The Bible is at times hard to read. There are times I’m left with emotions of frustration and hurt because I’m asking God, “Why did that happen in the Bible?” “Have you ever encountered things in Scripture that seemed tough or even wrong with harsh judgements that our soft hearts don’t want to consider?” I was in the book of Genesis two weeks ago and it broke my heart to read about some of the hurtful things that happened to women. Also, other examples of scripture that we may have trouble trying to reconcile with includes the “destruction of the firstborn in Egypt in Exodus 11:5 or eliminating the Canaanites in Deuteronomy 20:17,” as Lisa Harper mentions.
Though we come across passages that challenge us and may seem hard to come to grips with, it’s so important that we understand the biblical context so that we can “appreciate the holiness and goodness of God.” That’s why I love the Bible so much! No matter what we are reading, there is good in it. The Bible is pure, holy, and leads us to our Lord and Savior, Jesus Christ.
The infallible rule of interpretation of Scripture is the Scripture itself: and therefore, when there is a question about the true and full sense of any Scripture (which is not manifold, but one), it must be searched and known by other places that speak more clearly.” ~ The Westminster Confession
Let’s take this passage in Mark 11 for example, about the Withered Fig Tree. In week 5 of The Gospel of Mark Bible Study, we are turning the corner and heading into the scene of Jesus’ last week of His earthly life. After Christ’s triumphal entry to Jerusalem on a donkey, the next day Jesus curses a fig tree that He sees.
“The next day as they were leaving Bethany, Jesus was hungry. Seeing in the distance a fig tree in leaf, he went to find out if it had any fruit. When he reached it, he found nothing but leaves, because it was not the season for figs. Then he said to the tree, ‘May no one ever eat fruit from you again.’ And his disciples heard him say it.” Mark 11:12-14 NIV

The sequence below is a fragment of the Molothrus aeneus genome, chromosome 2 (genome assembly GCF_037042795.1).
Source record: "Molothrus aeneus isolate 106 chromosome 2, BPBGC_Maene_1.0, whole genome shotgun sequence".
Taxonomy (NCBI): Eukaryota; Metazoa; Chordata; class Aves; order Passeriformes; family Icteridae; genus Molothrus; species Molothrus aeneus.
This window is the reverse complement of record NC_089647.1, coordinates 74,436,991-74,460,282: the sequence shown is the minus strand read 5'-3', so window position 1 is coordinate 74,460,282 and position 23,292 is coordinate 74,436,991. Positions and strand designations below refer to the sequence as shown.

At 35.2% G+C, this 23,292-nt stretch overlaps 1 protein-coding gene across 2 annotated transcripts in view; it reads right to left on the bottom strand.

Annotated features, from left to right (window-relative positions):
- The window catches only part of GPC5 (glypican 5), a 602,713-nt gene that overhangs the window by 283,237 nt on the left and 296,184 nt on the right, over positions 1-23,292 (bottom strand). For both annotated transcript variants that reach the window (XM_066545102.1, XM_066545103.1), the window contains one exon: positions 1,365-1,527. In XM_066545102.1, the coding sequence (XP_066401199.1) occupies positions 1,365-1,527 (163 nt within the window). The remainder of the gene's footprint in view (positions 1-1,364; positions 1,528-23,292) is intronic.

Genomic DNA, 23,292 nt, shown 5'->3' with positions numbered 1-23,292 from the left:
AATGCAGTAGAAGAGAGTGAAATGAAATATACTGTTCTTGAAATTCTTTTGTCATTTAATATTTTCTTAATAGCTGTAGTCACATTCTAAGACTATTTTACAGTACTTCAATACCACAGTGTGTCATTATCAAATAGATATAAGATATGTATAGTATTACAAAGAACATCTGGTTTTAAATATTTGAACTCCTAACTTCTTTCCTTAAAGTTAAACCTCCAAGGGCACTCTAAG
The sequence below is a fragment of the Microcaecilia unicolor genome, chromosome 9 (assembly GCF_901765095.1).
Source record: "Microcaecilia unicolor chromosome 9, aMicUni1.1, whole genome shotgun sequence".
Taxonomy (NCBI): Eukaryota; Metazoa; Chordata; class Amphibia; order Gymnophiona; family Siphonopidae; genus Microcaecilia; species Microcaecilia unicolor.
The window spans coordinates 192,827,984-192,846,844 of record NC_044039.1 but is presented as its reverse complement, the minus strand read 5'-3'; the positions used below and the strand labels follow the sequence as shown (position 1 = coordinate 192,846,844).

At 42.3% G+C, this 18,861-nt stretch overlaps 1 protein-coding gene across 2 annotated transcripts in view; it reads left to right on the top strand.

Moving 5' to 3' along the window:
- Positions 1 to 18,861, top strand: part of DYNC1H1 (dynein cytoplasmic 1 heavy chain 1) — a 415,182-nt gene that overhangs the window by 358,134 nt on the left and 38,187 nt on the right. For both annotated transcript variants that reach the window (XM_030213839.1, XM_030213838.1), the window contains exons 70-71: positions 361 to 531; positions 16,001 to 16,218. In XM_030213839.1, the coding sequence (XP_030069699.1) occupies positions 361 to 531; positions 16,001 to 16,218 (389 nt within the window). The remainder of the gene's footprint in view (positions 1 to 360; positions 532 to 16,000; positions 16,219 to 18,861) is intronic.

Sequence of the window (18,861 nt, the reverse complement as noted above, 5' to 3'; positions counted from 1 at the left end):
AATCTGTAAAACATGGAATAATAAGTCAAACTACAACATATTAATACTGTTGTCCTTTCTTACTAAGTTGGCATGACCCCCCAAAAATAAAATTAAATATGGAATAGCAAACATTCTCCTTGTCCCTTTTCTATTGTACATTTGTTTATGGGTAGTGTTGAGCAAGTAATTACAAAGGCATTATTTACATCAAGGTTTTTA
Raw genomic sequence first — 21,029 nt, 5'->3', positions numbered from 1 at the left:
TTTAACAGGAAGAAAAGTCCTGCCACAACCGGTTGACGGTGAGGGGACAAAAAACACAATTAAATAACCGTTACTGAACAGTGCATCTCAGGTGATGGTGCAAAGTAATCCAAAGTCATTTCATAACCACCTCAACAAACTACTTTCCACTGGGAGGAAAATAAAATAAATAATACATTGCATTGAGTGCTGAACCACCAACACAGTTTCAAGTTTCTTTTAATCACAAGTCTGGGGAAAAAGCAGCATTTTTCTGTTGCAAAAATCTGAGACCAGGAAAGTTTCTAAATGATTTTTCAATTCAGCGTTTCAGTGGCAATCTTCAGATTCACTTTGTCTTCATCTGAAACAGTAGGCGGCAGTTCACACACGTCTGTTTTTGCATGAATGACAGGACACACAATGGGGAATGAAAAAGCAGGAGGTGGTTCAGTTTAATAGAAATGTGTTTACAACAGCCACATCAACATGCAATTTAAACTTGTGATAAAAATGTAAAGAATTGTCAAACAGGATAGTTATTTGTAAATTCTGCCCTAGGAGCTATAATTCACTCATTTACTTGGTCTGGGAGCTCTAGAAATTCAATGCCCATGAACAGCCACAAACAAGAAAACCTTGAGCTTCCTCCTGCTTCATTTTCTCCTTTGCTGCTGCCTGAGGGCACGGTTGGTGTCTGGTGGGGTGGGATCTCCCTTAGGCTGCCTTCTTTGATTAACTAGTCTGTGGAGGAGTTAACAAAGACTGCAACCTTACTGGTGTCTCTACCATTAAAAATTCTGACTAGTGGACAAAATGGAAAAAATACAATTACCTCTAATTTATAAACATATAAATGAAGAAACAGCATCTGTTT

At first glance this is hard to understand. I love how Lisa Harper considers what the disciples were thinking about all of this because the narrative does not mention their expressions. They may have wondered aloud if skipping breakfast had made Jesus light-headed, I mean who would fuss at a tree? However, as we dig into scripture and the context this is what we find:
- The fig tree often symbolized Israel’s relationship with God in the Old Testament (Jeremiah 8:13, Hos. 9:10, 16; Joel 1:7; Mic. 4:3-4; Zechariah. 3:10)
- God’s chosen people had stopped producing the real fruit of relationship with Him through prayer and worship and were instead engaged in the ostentatious but spiritually barren practice of ritual and legalism. By killing a showy yet sterile tree, Jesus was making the emphatic point that our Creator will not allow unrepentant sinners masquerading as spiritual folks to flourish indefinitely. (Lisa Harper)
- In all works in the ministry of Jesus, this is the only destructive miracle. God doesn’t approve when there is profession without reality, talk without walk. (David Guzik)
As you study this passage, remind yourself of the goodness of God’s Holy Word, it’s ability to interpret itself, and reveal the holiness of God. Take some time to reflect on the questions below and I will meet you back here next Thursday for week 6. Be Blessed! Be Revealed!
Week 5 The Beginning of His Earthly End
- Mark 11:1-26
- What are some examples of things in Scripture that seemed harsh or even wrong until you learned more about the context?
- How have you come to reconcile these problematic passages?
- What spiritual principles does this passage in Mark 11:22-26 contain regarding prayer and faith?